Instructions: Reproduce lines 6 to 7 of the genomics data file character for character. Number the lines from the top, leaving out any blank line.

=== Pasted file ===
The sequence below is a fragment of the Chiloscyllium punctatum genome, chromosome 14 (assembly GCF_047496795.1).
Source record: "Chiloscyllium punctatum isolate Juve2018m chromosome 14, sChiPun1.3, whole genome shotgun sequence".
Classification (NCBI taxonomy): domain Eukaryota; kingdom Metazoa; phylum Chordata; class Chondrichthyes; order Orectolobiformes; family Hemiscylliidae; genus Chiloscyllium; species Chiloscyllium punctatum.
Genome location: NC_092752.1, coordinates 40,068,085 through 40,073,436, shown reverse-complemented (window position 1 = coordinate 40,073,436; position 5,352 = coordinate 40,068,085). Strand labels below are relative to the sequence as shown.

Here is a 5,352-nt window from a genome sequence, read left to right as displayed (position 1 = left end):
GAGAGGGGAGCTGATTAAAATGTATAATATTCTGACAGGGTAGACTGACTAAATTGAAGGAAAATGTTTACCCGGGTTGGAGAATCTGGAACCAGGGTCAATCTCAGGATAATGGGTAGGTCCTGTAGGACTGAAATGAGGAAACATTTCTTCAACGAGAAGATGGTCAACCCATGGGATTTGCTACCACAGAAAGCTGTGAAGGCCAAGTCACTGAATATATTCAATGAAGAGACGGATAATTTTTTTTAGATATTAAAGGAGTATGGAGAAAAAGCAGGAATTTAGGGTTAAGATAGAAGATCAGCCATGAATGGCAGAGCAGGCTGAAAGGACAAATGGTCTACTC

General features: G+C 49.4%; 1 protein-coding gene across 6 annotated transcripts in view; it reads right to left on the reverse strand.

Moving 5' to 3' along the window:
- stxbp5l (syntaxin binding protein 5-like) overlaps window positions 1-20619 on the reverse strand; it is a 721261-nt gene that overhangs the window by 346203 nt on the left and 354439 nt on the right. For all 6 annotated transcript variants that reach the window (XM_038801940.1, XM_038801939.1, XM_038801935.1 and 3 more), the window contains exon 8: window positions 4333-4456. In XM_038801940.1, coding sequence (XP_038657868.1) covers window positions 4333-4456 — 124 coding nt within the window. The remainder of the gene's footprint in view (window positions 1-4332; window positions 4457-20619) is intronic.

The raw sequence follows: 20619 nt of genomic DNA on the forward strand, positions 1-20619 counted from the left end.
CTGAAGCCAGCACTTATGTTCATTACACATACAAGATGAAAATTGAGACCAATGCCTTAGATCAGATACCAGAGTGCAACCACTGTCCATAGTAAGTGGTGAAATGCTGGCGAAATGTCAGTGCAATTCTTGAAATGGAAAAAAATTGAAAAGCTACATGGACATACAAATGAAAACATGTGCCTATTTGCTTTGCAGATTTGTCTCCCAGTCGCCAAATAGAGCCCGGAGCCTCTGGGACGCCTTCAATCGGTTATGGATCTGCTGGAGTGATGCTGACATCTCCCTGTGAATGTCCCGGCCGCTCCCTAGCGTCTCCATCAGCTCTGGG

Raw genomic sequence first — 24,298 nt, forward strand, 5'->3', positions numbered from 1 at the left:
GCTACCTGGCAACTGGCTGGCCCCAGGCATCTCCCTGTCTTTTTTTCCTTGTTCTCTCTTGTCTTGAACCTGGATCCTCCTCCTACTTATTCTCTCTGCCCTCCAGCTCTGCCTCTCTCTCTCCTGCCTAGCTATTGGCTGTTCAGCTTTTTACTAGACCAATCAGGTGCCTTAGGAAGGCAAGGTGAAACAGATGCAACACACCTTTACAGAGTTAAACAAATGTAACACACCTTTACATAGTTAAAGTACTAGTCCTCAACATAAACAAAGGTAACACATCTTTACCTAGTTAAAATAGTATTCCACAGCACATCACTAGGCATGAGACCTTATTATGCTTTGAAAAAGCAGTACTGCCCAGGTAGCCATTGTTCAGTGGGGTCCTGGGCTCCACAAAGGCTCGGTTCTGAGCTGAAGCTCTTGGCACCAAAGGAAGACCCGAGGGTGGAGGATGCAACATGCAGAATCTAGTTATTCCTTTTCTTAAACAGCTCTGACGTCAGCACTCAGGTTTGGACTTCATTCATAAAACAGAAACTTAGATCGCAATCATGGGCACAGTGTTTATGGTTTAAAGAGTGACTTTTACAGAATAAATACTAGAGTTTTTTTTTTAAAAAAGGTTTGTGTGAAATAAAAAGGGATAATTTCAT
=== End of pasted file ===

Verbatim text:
GAGAGGGGAGCTGATTAAAATGTATAATATTCTGACAGGGTAGACTGACTAAATTGAAGGAAAATGTTTACCCGGGTTGGAGAATCTGGAACCAGGGTCAATCTCAGGATAATGGGTAGGTCCTGTAGGACTGAAATGAGGAAACATTTCTTCAACGAGAAGATGGTCAACCCATGGGATTTGCTACCACAGAAAGCTGTGAAGGCCAAGTCACTGAATATATTCAATGAAGAGACGGATAATTTTTTTTAGATATTAAAGGAGTATGGAGAAAAAGCAGGAATTTAGGGTTAAGATAGAAGATCAGCCATGAATGGCAGAGCAGGCTGAAAGGACAAATGGTCTACTC

General features: G+C 49.4%; 1 protein-coding gene across 6 annotated transcripts in view; it reads right to left on the reverse strand.